Fresh from Chinatown in New York, Harry Young has taken over the illegal import business in the seamy Limehouse district of London, where he cold-bloodedly disposes of rivals and runs a ...
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Fresh from Chinatown in New York, Harry Young has taken over the illegal import business in the seamy Limehouse district of London, where he cold-bloodedly disposes of rivals and runs a smoky nightclub. He falls for a low-class, white pickpocket, diminishing his pride in the Chinese half of his heritage and sparking the jealousy of the nightclub's moody star performer. Written by
One of over 700 Paramount Productions, filmed between 1929 and 1949, which were sold to MCA/Universal in 1958 for television distribution, and have been owned and controlled by Universal ever since. See more »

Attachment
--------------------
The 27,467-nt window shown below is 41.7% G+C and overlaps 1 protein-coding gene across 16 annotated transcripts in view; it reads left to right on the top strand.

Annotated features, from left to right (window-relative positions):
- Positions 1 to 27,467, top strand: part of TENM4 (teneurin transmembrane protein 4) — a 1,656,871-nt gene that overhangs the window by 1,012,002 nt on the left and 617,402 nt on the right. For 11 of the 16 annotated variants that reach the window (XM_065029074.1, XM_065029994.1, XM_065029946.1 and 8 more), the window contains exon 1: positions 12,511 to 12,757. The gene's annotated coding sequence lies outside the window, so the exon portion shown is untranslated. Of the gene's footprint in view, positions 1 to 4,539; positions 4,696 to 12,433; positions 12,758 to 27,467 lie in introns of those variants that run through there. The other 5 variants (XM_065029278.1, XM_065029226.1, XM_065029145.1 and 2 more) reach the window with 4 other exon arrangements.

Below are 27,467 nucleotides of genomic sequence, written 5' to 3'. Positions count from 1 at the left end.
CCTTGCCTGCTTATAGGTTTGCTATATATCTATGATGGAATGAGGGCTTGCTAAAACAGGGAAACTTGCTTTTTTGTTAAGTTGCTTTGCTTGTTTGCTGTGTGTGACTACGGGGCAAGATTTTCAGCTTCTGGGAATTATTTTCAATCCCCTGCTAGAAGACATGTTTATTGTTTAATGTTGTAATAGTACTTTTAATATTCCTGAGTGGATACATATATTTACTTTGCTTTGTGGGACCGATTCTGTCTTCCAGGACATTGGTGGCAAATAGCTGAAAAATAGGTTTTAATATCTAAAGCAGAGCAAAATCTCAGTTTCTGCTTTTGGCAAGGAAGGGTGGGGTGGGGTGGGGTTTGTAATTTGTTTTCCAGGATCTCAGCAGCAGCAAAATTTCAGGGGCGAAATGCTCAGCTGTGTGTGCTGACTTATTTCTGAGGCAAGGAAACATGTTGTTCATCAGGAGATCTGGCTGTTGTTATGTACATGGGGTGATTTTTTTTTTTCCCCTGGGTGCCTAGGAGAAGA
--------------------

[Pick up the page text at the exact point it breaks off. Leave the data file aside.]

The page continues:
Drawing its title from the 1922 jazz standard, "Limehouse Blues" is a fast-paced, moody mix of crime and infatuation in a seedy London district. Director Alexander Hall and cinematographer Harry Fischbeck maintain a consistent aura throughout, making this film as brief and surprisingly good as a potsticker. George Raft plays Harry Young, an upstart crime boss of mixed heritage (one character calls him a "half-and-half"), who has infiltrated Limehouse from New York. Oddly, Raft needed little makeup to believably play half-Chinese. Whether Harry Young's wardrobe is of English or Chinese make, it is impeccable in every scene and seems to be part of the storytelling. Harry owns and even performs in a Limehouse nightclub with Tu Tuan (sultry Anna May Wong). He is closely in tune with his Asian culture, but that is shaken when white chippy Toni (Jean Parker) with xenophobic tendencies comes into his life. Parker is not for an instant plausibly British, becoming the biggest hurdle in suspending disbelief. Toni's stepfather Pug (malicious Montagu Love) is Harry's chief rival on the docks. Inspector Sheridan (Robert Loraine) has them both under a watchful eye. When Harry falls for Toni, and Toni starts seeing another young fellow (the hint is that he is a thoroughbred unlike Harry), and Tu Tuan's jealousy leads her to revenge, and someone ends up dead, well there you have a plot. Along the way we get slimy John Rogers, always just right Billy Bevans and even an uncredited Eric Blore creating his staple character. In heritage alone, Harry Young would seem a bit out of type for Raft, but his clear comfort in the part makes one think he drew on his New York memories of those he knew to put this one across. "Limehouse Blues" is a tasty trip through the Chinese sector, touching on race relations and self-value.
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